Food and You is used to collect information about the public’s self-reported behaviours, attitudes and knowledge relating to food issues. It provides data on people’s reported food purchasing, storage, preparation, consumption and factors that may affect these. The Food and You survey is published once every two years, and individual country reports for Wales and Northern Ireland will be published in April 2017.
The Food Standards Agency uses the information provided by Food and You to inform our policies and work with consumers. It is also a rich resource for anybody interested in understanding consumer behaviour and attitudes towards food over a number of years.
Heather Hancock, Chairman of the FSA Board said: ' The FSA's biennial consumer survey, Food & You, gives us insight into changing food consumption patterns, and how consumers think and behave in relation to food. It is important research for us, providing evidence that informs our policies and how we work with consumers. It's particularly interesting to see that the public overwhelmingly believed that it was important to support domestic farmers and food producers. It is also important to note that around half of consumers had more trust in food from the UK and considered it to be higher quality than food from abroad.'
This wave, as in previous waves, consumers were asked questions about broad topics such as:
- Shopping, cooking and eating
- Food safety in the home
- Eating outside the home
- Experiences and attitudes towards food poisoning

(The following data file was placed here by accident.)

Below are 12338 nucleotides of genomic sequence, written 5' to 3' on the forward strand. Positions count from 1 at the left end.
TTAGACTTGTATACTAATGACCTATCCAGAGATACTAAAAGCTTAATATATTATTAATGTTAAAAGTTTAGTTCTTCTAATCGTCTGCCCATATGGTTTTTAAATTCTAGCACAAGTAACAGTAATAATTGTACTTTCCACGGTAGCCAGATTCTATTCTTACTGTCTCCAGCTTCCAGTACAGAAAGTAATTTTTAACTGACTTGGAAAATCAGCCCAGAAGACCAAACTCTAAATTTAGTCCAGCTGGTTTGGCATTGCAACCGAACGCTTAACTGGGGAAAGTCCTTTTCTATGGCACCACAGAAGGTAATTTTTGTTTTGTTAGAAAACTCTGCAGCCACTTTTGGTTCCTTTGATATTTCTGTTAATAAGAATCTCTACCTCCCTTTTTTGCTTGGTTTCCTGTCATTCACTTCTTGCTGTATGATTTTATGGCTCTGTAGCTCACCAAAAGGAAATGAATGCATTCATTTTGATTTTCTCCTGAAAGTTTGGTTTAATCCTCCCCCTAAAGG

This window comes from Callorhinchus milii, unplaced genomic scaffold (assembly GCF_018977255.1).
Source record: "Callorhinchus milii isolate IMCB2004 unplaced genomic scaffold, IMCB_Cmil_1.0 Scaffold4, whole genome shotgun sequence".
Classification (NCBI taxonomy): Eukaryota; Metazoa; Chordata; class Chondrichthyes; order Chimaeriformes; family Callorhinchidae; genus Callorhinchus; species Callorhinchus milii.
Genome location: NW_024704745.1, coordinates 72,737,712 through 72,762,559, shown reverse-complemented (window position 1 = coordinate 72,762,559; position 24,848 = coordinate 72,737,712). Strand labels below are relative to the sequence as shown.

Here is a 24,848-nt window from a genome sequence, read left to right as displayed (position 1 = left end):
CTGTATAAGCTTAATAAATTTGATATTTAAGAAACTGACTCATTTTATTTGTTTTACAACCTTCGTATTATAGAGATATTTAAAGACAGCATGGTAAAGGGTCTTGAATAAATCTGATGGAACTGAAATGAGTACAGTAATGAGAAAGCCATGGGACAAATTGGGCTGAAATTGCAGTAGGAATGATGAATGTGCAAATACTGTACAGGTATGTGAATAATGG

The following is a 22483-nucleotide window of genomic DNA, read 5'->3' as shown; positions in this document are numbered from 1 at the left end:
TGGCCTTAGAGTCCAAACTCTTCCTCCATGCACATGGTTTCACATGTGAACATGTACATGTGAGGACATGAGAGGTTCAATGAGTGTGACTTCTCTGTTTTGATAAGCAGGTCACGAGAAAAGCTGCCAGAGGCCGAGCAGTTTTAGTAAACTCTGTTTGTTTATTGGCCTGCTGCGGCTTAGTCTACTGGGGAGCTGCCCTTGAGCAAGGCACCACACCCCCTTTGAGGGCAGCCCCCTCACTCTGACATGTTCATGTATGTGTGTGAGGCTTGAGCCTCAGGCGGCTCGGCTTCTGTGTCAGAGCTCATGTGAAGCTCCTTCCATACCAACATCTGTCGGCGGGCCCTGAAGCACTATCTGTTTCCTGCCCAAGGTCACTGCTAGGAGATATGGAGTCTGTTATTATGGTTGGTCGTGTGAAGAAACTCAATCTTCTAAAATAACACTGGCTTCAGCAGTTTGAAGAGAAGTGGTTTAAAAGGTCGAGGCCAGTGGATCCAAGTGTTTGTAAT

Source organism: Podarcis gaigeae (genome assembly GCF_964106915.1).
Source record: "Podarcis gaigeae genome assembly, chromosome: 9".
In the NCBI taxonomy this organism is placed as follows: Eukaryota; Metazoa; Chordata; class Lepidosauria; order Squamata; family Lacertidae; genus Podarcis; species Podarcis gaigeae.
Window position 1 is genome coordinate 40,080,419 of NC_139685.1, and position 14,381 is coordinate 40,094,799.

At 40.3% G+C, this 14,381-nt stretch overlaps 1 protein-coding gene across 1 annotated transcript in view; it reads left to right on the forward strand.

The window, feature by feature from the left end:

- Attitudes and concerns about food production and the food system
- Healthy eating (Northern Ireland only)
Along with new questions on:
- Food allergy and intolerance
- Food security
- Our food futures
- Food authenticity
- Awareness and concerns about chemicals in food
The survey found that consumers report a number of practices that are in line with FSA recommendations on food safety in the home:
- More than eight out of ten respondents reported hand washing behaviours in line with recommended practices, saying they always washed their hands before starting to prepare or cook food (86%), and immediately after handling raw meat, poultry or fish (87%).
- The FSA recommends that the use by date is the best indicator of whether food is safe to eat, and this was cited as an indicator by 75% of respondents. While similar to the proportions in Wave 2 and Wave 3, this was higher than the proportion in Wave 1 (62%).
But the survey also flagged some areas where consumers report not following recommended best practice:
- Respondents were asked which methods they used to defrost meat or fish. The most common method reported was leaving meat or fish at room temperature (58%), which is not recommended.
The findings also help to build a picture of consumers’ eating out practices and highlight the importance of cleanliness and hygiene when people decide where to eat out. For example:
- When shown a list of factors which might influence their decision on where to eat out, 72% of respondents reported that the cleanliness and hygiene of the establishment was important to them; overall a third (30%) of respondents who ate out considered this the most important factor.
New questions introduced in this wave provide some important insights to inform the Food Standards Agency’s future work including:
- Questions on allergy and intolerance which show that of those who reported an adverse reaction or avoided certain foods, the most common foods that people reported having an adverse reaction to were cows’ milk and cows’ milk products (22%), cereals containing gluten (13%) and molluscs e.g. mussels, oysters (11%).
Data that was collected to monitor broad consumer trends in relation to food remained largely consistent with previous waves of the survey.